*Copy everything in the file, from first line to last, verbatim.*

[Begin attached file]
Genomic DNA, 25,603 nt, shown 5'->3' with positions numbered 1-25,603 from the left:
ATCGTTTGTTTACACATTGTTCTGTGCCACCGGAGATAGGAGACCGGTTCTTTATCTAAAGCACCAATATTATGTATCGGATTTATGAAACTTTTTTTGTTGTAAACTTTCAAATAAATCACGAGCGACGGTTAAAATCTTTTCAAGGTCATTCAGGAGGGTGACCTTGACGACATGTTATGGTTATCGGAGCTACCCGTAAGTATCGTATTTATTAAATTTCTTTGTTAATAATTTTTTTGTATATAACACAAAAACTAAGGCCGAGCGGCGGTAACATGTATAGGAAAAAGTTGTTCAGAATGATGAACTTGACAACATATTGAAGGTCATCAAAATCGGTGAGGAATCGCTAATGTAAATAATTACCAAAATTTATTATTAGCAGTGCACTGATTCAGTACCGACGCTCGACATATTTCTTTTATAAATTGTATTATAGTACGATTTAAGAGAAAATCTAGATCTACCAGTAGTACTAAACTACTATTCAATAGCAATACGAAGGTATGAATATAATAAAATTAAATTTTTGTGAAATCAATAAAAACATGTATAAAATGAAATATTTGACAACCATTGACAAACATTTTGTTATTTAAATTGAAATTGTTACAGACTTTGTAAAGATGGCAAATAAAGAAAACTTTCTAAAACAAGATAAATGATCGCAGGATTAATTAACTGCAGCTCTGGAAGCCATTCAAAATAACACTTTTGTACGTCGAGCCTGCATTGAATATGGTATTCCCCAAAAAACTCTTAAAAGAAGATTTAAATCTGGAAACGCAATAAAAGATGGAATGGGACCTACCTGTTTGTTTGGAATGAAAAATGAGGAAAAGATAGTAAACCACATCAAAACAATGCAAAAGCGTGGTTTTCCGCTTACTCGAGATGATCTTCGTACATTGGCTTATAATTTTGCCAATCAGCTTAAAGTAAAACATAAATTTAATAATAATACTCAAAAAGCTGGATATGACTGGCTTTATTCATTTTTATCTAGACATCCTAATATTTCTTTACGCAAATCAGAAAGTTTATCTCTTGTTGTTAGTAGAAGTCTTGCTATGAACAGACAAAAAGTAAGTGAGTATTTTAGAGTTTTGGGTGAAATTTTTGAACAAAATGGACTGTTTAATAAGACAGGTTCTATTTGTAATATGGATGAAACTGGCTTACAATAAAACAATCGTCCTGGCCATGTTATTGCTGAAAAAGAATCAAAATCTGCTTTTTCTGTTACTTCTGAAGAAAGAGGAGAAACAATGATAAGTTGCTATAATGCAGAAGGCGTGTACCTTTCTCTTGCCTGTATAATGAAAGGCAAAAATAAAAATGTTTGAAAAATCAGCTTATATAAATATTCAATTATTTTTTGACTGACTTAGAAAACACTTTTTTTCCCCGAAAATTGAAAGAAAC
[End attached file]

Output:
Genomic DNA, 25,603 nt, shown 5'->3' with positions numbered 1-25,603 from the left:
ATCGTTTGTTTACACATTGTTCTGTGCCACCGGAGATAGGAGACCGGTTCTTTATCTAAAGCACCAATATTATGTATCGGATTTATGAAACTTTTTTTGTTGTAAACTTTCAAATAAATCACGAGCGACGGTTAAAATCTTTTCAAGGTCATTCAGGAGGGTGACCTTGACGACATGTTATGGTTATCGGAGCTACCCGTAAGTATCGTATTTATTAAATTTCTTTGTTAATAATTTTTTTGTATATAACACAAAAACTAAGGCCGAGCGGCGGTAACATGTATAGGAAAAAGTTGTTCAGAATGATGAACTTGACAACATATTGAAGGTCATCAAAATCGGTGAGGAATCGCTAATGTAAATAATTACCAAAATTTATTATTAGCAGTGCACTGATTCAGTACCGACGCTCGACATATTTCTTTTATAAATTGTATTATAGTACGATTTAAGAGAAAATCTAGATCTACCAGTAGTACTAAACTACTATTCAATAGCAATACGAAGGTATGAATATAATAAAATTAAATTTTTGTGAAATCAATAAAAACATGTATAAAATGAAATATTTGACAACCATTGACAAACATTTTGTTATTTAAATTGAAATTGTTACAGACTTTGTAAAGATGGCAAATAAAGAAAACTTTCTAAAACAAGATAAATGATCGCAGGATTAATTAACTGCAGCTCTGGAAGCCATTCAAAATAACACTTTTGTACGTCGAGCCTGCATTGAATATGGTATTCCCCAAAAAACTCTTAAAAGAAGATTTAAATCTGGAAACGCAATAAAAGATGGAATGGGACCTACCTGTTTGTTTGGAATGAAAAATGAGGAAAAGATAGTAAACCACATCAAAACAATGCAAAAGCGTGGTTTTCCGCTTACTCGAGATGATCTTCGTACATTGGCTTATAATTTTGCCAATCAGCTTAAAGTAAAACATAAATTTAATAATAATACTCAAAAAGCTGGATATGACTGGCTTTATTCATTTTTATCTAGACATCCTAATATTTCTTTACGCAAATCAGAAAGTTTATCTCTTGTTGTTAGTAGAAGTCTTGCTATGAACAGACAAAAAGTAAGTGAGTATTTTAGAGTTTTGGGTGAAATTTTTGAACAAAATGGACTGTTTAATAAGACAGGTTCTATTTGTAATATGGATGAAACTGGCTTACAATAAAACAATCGTCCTGGCCATGTTATTGCTGAAAAAGAATCAAAATCTGCTTTTTCTGTTACTTCTGAAGAAAGAGGAGAAACAATGATAAGTTGCTATAATGCAGAAGGCGTGTACCTTTCTCTTGCCTGTATAATGAAAGGCAAAAATAAAAATGTTTGAAAAATCAGCTTATATAAATATTCAATTATTTTTTGACTGACTTAGAAAACACTTTTTTTCCCCGAAAATTGAAAGAAAC